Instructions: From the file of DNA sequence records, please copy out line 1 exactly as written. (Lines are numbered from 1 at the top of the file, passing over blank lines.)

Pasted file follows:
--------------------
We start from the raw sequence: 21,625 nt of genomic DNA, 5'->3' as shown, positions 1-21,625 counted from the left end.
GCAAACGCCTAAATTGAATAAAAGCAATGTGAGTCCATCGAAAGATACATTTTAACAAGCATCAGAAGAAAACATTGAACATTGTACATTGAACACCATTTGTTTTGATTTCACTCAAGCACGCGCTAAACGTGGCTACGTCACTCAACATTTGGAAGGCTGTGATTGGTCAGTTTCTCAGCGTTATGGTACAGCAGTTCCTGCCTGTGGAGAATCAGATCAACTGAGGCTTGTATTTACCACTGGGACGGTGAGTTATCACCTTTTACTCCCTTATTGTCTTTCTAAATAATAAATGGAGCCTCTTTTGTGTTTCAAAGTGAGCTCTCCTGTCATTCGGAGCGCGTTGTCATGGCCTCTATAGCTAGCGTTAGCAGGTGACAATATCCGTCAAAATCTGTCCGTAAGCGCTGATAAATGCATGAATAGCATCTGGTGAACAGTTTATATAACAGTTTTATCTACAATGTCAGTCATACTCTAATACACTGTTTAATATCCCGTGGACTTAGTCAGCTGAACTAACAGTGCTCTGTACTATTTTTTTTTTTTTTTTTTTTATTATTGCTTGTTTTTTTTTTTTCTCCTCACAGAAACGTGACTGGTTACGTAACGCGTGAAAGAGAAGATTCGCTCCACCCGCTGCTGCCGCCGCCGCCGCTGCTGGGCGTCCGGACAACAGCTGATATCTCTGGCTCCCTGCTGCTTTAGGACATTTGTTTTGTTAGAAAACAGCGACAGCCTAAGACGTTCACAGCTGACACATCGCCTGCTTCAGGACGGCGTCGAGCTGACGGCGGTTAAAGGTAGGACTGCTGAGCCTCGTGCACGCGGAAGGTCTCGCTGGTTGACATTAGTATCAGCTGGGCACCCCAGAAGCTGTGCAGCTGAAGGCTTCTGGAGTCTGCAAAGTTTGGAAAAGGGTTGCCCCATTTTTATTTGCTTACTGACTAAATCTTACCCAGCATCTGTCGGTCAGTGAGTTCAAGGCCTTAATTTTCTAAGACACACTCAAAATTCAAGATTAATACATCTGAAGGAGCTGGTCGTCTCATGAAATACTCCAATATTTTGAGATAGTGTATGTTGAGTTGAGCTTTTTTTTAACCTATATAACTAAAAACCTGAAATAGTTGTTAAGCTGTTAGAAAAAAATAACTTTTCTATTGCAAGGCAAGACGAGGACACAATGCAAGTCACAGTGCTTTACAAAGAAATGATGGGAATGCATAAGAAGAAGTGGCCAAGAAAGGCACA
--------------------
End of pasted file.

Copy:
We start from the raw sequence: 21,625 nt of genomic DNA, 5'->3' as shown, positions 1-21,625 counted from the left end.